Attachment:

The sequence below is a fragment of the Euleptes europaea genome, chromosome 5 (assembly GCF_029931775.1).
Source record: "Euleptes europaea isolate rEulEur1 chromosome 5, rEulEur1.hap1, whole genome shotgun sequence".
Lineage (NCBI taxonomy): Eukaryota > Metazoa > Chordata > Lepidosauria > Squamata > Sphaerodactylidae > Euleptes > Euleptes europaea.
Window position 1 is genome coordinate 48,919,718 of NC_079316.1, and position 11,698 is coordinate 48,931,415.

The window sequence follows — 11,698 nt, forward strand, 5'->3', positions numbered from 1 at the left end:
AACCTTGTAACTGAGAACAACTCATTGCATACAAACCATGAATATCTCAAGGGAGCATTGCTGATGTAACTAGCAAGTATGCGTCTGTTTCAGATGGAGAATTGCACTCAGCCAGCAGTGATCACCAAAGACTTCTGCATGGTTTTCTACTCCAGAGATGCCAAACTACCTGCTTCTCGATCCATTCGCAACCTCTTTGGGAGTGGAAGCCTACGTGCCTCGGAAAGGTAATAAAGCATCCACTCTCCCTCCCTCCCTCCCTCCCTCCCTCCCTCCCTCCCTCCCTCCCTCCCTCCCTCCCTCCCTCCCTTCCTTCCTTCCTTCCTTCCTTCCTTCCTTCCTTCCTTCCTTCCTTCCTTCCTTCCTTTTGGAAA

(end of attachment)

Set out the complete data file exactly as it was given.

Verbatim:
The sequence below is a fragment of the Euleptes europaea genome, chromosome 5 (assembly GCF_029931775.1).
Source record: "Euleptes europaea isolate rEulEur1 chromosome 5, rEulEur1.hap1, whole genome shotgun sequence".
Lineage (NCBI taxonomy): Eukaryota > Metazoa > Chordata > Lepidosauria > Squamata > Sphaerodactylidae > Euleptes > Euleptes europaea.
Window position 1 is genome coordinate 48,919,718 of NC_079316.1, and position 11,698 is coordinate 48,931,415.

The window sequence follows — 11,698 nt, forward strand, 5'->3', positions numbered from 1 at the left end:
AACCTTGTAACTGAGAACAACTCATTGCATACAAACCATGAATATCTCAAGGGAGCATTGCTGATGTAACTAGCAAGTATGCGTCTGTTTCAGATGGAGAATTGCACTCAGCCAGCAGTGATCACCAAAGACTTCTGCATGGTTTTCTACTCCAGAGATGCCAAACTACCTGCTTCTCGATCCATTCGCAACCTCTTTGGGAGTGGAAGCCTACGTGCCTCGGAAAGGTAATAAAGCATCCACTCTCCCTCCCTCCCTCCCTCCCTCCCTCCCTCCCTCCCTCCCTCCCTCCCTCCCTCCCTCCCTCCCTTCCTTCCTTCCTTCCTTCCTTCCTTCCTTCCTTCCTTCCTTCCTTCCTTCCTTCCTTTTGGAAA